Jump to ContentJump to Main Navigation
Marathon JapanDistance Racing and Civic Culture$
Users without a subscription are not able to see the full content.

Thomas R. H. Havens

Print publication date: 2015

Print ISBN-13: 9780824841010

Published to Hawaii Scholarship Online: November 2016

DOI: 10.21313/hawaii/9780824841010.001.0001

Show Summary Details
Page of

PRINTED FROM HAWAII SCHOLARSHIP ONLINE (www.hawaii.universitypressscholarship.com). (c) Copyright Hawaii University Press, 2019. All Rights Reserved. An individual user may print out a PDF of a single chapter of a monograph in HSO for personal use.date: 15 October 2019

Racing to Catch Up

Racing to Catch Up

(p.31) 2 Racing to Catch Up
Marathon Japan

Thomas R. H. Havens

University of Hawai'i Press

School and university sports in Japan date to the mid-1880s but remained elitist until the early twentieth century. The first marathon dates to 1909, sponsored by Mainichi newspapers; Asahi, Yomiuri, and other media companies soon followed suit. Kanaguri Shizō represented his country at three Olympic games. Kanaguri also founded the Hakone ekiden relay race for Tokyo-area university teams in 1920; other school, civic, and corporate ekidens quickly followed. Hitomi Kinue became the first Japanese woman to win an Olympic medal when she finished second in the 800 meter race at the 1928 Amsterdam games. The Korea-born Sohn Gi Jeong, a colonized Japanese subject, won the 1936 Olympic marathon at Berlin but resented having to represent Japan rather than his native land. The Japan Amateur Athletics Federation (est. 1925) and the education ministry subsumed sports, including road racing, in national mobilization for war in the late 1930s and early 1940s.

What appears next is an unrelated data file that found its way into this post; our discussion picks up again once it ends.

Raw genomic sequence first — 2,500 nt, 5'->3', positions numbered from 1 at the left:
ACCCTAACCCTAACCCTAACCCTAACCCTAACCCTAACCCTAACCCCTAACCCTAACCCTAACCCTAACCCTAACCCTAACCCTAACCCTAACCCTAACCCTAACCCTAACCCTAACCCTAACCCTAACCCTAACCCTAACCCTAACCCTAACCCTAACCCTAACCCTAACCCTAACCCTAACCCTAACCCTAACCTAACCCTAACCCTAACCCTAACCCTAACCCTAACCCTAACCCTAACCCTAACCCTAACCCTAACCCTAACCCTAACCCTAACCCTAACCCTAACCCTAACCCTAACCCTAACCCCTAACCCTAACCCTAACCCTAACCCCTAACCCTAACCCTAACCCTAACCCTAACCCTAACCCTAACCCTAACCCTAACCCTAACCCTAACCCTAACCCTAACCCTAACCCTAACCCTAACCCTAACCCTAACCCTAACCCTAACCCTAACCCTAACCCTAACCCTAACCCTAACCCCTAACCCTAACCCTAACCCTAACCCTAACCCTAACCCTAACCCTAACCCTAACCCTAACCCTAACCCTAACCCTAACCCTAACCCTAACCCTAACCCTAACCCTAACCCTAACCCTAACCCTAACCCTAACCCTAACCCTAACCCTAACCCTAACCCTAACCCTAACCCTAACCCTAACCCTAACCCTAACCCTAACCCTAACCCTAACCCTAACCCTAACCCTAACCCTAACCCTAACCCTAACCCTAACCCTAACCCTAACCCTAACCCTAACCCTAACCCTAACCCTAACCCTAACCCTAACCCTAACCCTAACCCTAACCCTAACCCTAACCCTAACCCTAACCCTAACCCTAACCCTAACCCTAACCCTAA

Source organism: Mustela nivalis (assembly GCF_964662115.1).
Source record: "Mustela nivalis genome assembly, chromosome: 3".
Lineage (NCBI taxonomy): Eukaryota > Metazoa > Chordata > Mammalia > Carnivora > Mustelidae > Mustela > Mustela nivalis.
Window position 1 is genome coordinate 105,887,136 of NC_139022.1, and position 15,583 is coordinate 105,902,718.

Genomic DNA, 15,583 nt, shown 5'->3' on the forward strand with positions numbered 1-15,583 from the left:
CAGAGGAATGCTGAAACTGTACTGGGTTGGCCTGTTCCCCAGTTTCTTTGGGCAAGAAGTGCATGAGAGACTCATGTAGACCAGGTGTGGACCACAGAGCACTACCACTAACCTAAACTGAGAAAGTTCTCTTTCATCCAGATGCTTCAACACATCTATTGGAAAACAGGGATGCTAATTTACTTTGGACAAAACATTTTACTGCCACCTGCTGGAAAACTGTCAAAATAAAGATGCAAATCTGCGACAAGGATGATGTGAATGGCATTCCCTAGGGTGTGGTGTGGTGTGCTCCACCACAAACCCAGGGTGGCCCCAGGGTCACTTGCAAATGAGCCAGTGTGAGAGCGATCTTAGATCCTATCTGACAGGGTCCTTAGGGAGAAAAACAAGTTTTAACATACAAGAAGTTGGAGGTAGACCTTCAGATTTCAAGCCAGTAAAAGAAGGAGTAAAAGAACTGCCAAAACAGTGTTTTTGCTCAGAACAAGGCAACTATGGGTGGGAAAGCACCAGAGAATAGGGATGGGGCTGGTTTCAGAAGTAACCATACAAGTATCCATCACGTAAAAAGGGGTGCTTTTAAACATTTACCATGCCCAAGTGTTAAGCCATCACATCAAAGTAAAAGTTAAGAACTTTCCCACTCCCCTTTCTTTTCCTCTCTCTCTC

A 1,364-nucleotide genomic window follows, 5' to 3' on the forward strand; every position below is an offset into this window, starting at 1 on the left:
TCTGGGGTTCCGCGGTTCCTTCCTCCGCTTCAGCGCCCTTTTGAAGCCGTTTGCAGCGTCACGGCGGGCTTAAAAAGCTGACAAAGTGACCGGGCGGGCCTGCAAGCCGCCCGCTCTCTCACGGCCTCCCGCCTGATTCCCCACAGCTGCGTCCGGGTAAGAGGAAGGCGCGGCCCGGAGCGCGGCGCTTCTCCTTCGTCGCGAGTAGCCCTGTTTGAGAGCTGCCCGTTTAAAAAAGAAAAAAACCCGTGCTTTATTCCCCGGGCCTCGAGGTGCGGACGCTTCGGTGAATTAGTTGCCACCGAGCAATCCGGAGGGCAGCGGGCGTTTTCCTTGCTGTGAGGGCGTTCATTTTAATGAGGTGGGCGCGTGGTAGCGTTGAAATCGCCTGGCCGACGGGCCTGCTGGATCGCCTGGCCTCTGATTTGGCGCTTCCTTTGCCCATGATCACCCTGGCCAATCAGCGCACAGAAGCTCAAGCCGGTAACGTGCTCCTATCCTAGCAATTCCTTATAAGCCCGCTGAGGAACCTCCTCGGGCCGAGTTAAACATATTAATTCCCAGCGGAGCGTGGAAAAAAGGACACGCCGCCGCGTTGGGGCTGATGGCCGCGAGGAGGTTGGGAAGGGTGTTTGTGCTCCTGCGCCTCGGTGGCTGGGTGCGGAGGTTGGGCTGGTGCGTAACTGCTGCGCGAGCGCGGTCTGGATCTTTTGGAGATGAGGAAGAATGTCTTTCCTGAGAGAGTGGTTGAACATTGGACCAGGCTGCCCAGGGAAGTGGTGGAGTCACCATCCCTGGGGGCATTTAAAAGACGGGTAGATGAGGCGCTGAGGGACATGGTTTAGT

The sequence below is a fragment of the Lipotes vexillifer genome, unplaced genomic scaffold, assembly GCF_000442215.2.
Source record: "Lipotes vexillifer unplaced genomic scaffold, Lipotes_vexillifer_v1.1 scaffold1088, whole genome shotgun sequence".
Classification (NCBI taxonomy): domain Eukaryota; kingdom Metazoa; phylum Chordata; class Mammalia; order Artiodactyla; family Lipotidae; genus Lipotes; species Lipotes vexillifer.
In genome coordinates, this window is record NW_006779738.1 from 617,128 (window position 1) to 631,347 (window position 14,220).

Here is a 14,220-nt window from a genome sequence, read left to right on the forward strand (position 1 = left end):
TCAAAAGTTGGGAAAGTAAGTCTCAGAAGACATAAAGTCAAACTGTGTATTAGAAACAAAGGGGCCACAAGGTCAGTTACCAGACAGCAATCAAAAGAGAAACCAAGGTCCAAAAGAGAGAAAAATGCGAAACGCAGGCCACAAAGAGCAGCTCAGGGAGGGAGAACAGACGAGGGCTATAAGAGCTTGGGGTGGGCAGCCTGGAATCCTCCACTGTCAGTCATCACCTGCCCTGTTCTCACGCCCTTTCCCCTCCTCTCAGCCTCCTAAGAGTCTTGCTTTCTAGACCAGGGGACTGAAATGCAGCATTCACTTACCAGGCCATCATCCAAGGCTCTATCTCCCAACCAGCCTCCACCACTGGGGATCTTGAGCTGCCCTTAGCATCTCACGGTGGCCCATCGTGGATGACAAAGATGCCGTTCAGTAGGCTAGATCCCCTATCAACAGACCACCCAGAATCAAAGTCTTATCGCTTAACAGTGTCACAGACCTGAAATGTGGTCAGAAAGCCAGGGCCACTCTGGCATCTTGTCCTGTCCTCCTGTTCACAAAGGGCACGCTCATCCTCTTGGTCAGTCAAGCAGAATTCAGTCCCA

Keywords:   Japan, athletics, marathon, ekiden, Kanaguri Shizō, Hitomi Kinue, Sohn Gi Jeong, Asahi, Mainichi, Yomiuri, newspaper, Olympics

Hawaii Scholarship Online requires a subscription or purchase to access the full text of books within the service. Public users can however freely search the site and view the abstracts and keywords for each book and chapter.

Please, subscribe or login to access full text content.

If you think you should have access to this title, please contact your librarian.

To troubleshoot, please check our FAQs, and if you can't find the answer there, please contact us.